Saturday, January 14, 2012

City Springs Students Visit Walters Art Museum

Over the past few weeks groups of City Springs School students have had the wonderful opportunity to visit and learn about the art at The Walters Art Museum. City Springs Art Teacher Kasey Trudgeon shares her impressions about the visits below.
Although I was told by both docents of Ms. Hagemann's class how much fun they had with our students, it was wonderful to hear them say, as the door was shutting behind me, "what a wonderful group of students" they really are.

I overheard the students and the docents having intellectual conversations about Ancient Greece and Greek mythology, and, at one point, a group of students and their docent were actually quietly dancing through the museum to the Greek celebration music their docent was playing for them.

The artistic ability, creativity, and imagination of the students in Ms. Roberts' class were all duly noted by the studio art teacher at the Walters. These students attended the "Telling Stories Through Art" exhibit, and during their studio visit, created 3-D artwork that told a story of its own by using the different story elements.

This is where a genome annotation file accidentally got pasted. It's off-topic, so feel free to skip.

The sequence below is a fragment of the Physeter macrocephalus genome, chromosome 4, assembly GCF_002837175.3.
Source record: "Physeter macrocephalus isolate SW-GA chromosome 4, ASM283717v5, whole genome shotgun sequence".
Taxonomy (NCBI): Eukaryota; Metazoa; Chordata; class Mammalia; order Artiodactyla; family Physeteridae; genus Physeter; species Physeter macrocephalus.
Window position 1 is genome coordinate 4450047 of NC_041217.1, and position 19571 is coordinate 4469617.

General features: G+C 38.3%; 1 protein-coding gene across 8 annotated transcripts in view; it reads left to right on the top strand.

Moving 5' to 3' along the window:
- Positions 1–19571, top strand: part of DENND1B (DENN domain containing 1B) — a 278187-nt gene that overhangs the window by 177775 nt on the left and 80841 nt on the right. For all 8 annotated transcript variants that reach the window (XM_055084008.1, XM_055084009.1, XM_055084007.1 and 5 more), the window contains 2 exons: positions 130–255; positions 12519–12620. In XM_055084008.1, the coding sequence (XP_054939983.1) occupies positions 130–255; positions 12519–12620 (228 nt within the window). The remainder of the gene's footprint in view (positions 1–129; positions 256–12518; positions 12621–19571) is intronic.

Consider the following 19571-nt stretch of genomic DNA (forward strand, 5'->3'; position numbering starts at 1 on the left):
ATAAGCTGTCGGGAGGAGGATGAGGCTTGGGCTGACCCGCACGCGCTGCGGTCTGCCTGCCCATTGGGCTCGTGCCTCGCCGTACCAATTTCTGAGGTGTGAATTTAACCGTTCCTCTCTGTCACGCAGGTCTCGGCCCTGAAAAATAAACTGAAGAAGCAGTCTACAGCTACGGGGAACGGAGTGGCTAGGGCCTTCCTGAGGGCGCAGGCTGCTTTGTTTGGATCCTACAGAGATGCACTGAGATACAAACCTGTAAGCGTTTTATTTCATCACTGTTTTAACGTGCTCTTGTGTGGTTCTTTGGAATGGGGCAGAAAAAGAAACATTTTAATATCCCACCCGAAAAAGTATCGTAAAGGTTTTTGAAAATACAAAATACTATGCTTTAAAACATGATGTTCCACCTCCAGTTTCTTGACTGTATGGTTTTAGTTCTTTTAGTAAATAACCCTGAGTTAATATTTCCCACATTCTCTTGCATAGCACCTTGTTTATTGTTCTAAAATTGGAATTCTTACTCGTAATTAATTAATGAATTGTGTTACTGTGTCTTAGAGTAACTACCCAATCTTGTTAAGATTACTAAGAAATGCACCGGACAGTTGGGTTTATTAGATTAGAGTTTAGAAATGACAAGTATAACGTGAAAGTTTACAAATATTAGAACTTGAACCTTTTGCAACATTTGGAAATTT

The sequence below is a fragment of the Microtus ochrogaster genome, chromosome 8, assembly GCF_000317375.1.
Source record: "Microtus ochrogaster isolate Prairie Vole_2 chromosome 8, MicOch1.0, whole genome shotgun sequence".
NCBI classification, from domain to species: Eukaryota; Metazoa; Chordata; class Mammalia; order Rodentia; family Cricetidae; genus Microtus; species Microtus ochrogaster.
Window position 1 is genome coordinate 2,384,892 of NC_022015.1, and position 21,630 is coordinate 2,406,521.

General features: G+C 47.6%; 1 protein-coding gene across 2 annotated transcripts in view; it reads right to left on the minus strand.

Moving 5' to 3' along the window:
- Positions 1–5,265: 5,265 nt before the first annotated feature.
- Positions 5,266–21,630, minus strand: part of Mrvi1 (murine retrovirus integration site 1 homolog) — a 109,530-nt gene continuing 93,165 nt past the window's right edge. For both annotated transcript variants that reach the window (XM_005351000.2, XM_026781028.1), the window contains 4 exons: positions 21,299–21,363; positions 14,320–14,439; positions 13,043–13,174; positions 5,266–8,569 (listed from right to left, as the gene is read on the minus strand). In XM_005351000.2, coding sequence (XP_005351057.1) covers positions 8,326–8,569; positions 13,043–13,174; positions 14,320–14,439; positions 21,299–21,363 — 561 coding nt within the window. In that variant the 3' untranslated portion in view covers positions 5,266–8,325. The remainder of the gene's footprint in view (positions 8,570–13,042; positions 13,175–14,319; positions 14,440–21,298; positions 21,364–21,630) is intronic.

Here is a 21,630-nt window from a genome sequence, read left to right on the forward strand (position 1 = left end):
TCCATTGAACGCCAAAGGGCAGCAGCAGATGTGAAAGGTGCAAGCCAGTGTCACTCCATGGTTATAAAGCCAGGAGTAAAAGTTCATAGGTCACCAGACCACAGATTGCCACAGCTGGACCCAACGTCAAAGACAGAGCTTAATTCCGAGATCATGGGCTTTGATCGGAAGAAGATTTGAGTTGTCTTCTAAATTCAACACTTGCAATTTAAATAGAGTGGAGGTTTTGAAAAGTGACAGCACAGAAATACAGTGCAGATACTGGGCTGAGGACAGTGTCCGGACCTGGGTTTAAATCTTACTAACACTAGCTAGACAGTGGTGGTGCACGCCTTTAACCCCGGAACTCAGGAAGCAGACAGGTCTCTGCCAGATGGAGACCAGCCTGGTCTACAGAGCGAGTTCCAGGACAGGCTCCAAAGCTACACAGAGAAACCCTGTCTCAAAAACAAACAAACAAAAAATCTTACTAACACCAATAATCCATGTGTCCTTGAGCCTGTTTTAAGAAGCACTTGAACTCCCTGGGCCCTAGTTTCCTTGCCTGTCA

The Academy [Middle Grades Students] also contributed to the reputation of City Springs when they attended. A docent for a group of seventh grade boys said that their group knew more than any other group she had ever given a tour to; while a docent for a group of eighth grade girls noted what a wonderful group we had representing our school.

Many of our students cannot wait to go back on their own to visit the rest of the museum!
We would like to thank The Walters Art Museum for welcoming our students. Not only did our students gain relevant information for what they are learning in class; but they also gained an invaluable experience in their very own city.

About The Walters Art Museum
The Walters Art Museum in Baltimore, Maryland is internationally renowned for its collection of art, which was amassed substantially by two men, William and Henry Walters, and eventually bequeathed to the City of Baltimore. The collection presents an overview of world art from pre-dynastic Egypt to 20th-century Europe, and counts among its many treasures Greek sculpture and Roman sarcophagi; medieval ivories and Old Master paintings; Art Deco jewelry and 19th-century European and American masterpieces.

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